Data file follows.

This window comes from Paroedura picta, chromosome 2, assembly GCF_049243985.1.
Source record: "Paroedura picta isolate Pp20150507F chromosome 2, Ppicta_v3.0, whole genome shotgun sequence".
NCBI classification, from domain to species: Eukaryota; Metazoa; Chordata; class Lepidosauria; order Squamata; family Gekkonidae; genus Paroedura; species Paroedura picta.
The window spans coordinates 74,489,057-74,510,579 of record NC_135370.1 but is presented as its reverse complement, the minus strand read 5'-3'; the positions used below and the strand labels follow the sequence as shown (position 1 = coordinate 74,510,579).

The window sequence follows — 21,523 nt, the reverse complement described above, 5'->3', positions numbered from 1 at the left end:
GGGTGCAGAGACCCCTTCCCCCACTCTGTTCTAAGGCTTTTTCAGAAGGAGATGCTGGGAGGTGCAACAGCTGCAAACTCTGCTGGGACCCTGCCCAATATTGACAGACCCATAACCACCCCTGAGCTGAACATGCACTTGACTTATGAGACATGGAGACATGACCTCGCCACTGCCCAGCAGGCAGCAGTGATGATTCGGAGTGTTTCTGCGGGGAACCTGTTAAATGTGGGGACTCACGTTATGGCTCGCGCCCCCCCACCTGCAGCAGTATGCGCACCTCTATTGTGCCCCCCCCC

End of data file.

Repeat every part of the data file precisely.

This window comes from Paroedura picta, chromosome 2, assembly GCF_049243985.1.
Source record: "Paroedura picta isolate Pp20150507F chromosome 2, Ppicta_v3.0, whole genome shotgun sequence".
NCBI classification, from domain to species: Eukaryota; Metazoa; Chordata; class Lepidosauria; order Squamata; family Gekkonidae; genus Paroedura; species Paroedura picta.
The window spans coordinates 74,489,057-74,510,579 of record NC_135370.1 but is presented as its reverse complement, the minus strand read 5'-3'; the positions used below and the strand labels follow the sequence as shown (position 1 = coordinate 74,510,579).

The window sequence follows — 21,523 nt, the reverse complement described above, 5'->3', positions numbered from 1 at the left end:
GGGTGCAGAGACCCCTTCCCCCACTCTGTTCTAAGGCTTTTTCAGAAGGAGATGCTGGGAGGTGCAACAGCTGCAAACTCTGCTGGGACCCTGCCCAATATTGACAGACCCATAACCACCCCTGAGCTGAACATGCACTTGACTTATGAGACATGGAGACATGACCTCGCCACTGCCCAGCAGGCAGCAGTGATGATTCGGAGTGTTTCTGCGGGGAACCTGTTAAATGTGGGGACTCACGTTATGGCTCGCGCCCCCCCACCTGCAGCAGTATGCGCACCTCTATTGTGCCCCCCCCC